A few minutes later they showed up and started checking it out. I mentioned about the call the week before and after checking found it had been put on a repair list and not an investigation list.

       They looked at a few things and determined the leak was inside the water meter and it was not their problem.

 

        Next was a call to the landlord. I explained the problem and was told. “OK”. I guess that’s a good thing.

          A few minutes later the plumber showed up and started determining the route the piping takes through the parking lot.

 

         Something I have mentioned before is that you should try and learn about the building and utilities that your store is in. It will help contractors diagnose problems and you can make sure that some work in a neighboring business doesn’t effect you. With 24 hour stores I need the utilities all of the time so I get nervous if a power company truck even pulls into the parking lot.

         At this point I let the attendants know what was going on and asked the plumber to let them know when they were going to shut off the water to make the repair. Normally I like to stay around but I had other appointments so I left it in their hands and everything worked out fine.

        Lessons Learned:
             Do your own investigation and determine the problem as best you can. As I did not even check the meter on the day I found the problem it would have been easy to see it was spinning and the problem was on my side. This was just laziness on my part.

            The water department will reduce the sewer charge on the next bill but the water bill will stand. Based on the conversation I had with the water department about 25 days worth of water usage went through the parking lot in 4 days.
           Fortunately we have very reasonable rates but in other areas this could be enough to wipe out any profit for the month.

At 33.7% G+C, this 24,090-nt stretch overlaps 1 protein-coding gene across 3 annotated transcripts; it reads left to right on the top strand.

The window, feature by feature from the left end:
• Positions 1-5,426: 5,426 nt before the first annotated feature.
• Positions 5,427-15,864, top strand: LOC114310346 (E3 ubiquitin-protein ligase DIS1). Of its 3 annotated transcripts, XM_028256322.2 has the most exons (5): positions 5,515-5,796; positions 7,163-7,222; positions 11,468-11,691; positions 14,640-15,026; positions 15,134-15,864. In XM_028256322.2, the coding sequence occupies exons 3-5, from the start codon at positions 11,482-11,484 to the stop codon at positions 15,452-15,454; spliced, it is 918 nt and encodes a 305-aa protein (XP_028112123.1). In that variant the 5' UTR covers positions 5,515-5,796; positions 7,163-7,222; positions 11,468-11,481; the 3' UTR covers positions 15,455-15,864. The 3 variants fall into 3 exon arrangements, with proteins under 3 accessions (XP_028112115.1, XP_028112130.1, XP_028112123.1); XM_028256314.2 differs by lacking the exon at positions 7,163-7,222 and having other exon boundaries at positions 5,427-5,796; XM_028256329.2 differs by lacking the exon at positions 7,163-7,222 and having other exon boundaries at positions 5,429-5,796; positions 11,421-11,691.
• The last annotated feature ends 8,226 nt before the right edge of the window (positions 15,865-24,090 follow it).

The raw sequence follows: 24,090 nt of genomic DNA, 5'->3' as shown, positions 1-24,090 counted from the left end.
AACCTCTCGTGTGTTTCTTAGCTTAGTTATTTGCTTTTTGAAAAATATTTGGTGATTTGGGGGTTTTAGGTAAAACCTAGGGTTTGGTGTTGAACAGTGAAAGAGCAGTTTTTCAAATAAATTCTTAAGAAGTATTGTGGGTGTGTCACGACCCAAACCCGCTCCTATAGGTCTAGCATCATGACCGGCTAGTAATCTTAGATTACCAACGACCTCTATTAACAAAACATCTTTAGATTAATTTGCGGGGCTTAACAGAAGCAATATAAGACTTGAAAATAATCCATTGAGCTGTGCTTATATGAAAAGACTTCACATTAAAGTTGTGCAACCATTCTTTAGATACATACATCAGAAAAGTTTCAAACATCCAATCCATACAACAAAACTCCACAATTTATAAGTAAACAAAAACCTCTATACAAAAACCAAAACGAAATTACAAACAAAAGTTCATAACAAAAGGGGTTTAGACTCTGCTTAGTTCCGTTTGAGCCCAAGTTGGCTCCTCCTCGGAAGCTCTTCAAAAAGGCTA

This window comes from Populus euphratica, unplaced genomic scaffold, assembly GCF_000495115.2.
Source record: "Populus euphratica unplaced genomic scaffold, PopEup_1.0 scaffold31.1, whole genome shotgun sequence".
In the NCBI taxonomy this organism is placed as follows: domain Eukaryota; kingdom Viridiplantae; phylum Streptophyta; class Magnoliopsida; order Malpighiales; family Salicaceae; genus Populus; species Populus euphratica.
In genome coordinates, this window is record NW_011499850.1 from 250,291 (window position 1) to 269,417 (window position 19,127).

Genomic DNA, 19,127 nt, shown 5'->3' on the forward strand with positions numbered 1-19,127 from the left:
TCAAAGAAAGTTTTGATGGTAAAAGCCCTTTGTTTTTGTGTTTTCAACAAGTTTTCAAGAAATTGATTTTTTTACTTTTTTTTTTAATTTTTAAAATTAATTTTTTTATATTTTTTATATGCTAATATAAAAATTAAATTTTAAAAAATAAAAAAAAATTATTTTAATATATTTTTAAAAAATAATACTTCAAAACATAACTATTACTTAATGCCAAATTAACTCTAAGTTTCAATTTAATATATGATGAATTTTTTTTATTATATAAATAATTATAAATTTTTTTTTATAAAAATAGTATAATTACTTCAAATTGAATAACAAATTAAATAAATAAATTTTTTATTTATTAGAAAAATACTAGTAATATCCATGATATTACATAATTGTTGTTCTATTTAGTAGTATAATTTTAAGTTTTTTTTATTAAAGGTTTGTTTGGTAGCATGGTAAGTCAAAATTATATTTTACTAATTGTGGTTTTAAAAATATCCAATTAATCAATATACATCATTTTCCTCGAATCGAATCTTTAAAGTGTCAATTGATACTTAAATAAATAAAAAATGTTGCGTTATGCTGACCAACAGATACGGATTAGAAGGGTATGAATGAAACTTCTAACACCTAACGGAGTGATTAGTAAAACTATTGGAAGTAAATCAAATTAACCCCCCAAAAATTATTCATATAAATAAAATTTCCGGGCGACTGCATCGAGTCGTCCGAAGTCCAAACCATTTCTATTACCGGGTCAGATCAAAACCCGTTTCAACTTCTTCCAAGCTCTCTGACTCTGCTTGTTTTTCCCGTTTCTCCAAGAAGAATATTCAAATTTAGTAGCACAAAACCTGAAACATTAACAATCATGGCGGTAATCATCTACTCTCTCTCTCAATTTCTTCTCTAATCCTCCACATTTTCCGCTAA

An expensive lesson to just take a few minutes for a simple check.

             I lay it all out in here folks. Yes, we all make mistakes and I post mine so others can learn from them. And maybe have a laugh or two.

Ken

 

Episode 18 – An Interview with Ben Sawyer- Part II

Episode 18 – An Interview with Ben Sawyer- Part II

This is the second of a two part interview with Ben Sawyer, a new owner of a Coin Laundry

     There are many paths into the coin laundry industry and we talk with Ben Sawyer on the steps he took to purchase his first laundromat.

     Ben’s background is in corporate life and he has looked at many business opportunities. He decided on a coin laundry and is about a month into the business.

This episode is packed full of tips for new investors.

Ben Sawyer EP 17

All of the links are listed below.

 

Links:

Clean Show  http://www.cleanshow.com/

Clean

 

SCORE  https://www.score.org/
score

 

Coin Laundry Association http://www.coinlaundry.org/home

CLA

 

New Investor Package 
http://www.laundromathowto.info/store/p2/The_Laundromat_Investor_Package.html
Investor

Operation Standards

 http://www.laundromathowto.info/store/p9/Operation_Standards-_Laundromat.html
standards

Employee Manual
http://www.laundromathowto.info/store/p6/Employee_Manual.html

Employee

PodCast Episode 9 http://www.laundromathowto.com/episode9/

 

EP-9-Ten-Things

Ken

How To Install LED Lights

 How To Install LED Lights

     The lights in the overhead sign were out so it was time to get some repairs done. As it was the Fall and the time change was complete the lights in the sign come on before most people head home from work.

 

     I decided to install LED light tubes in place of the T-8 florescent. It is a pretty easy conversion and the label says the tubes will last 45 years.
Maybe I should renew my Lease?

      First step is to check and make sure you have power to the sign and that your photo sensor is working OK. 

     Next shut the power off so you can work safely. I disconnected the wire nut in in the sign and isolated the power feed.. this allowed me to test the new lights by bypassing the photo sensor.

 

 

     The old ballasts are removed and not used with the new LED lights. Cut the wires near the ballast as you will use them to rewire the fixture.

 

      Non-Shunted tombstones must be used with the LED lights. If you are not sure if your are non-shunted ( and they probably are not) it’s not a bad idea to change them as they tend to get brittle over time and may even have some burn marks. And the bulb says you won’t be back for 45 years so why not put in a few new parts now. The tombstones cast less than $4 each.

    Only one end of the tube is wired so I only changed that end. The others were in good shape.

    Wire the tombstones with a power and neutral wire in parallel. The wire just pushes into the base so the only tools you need are wire strippers and cutters.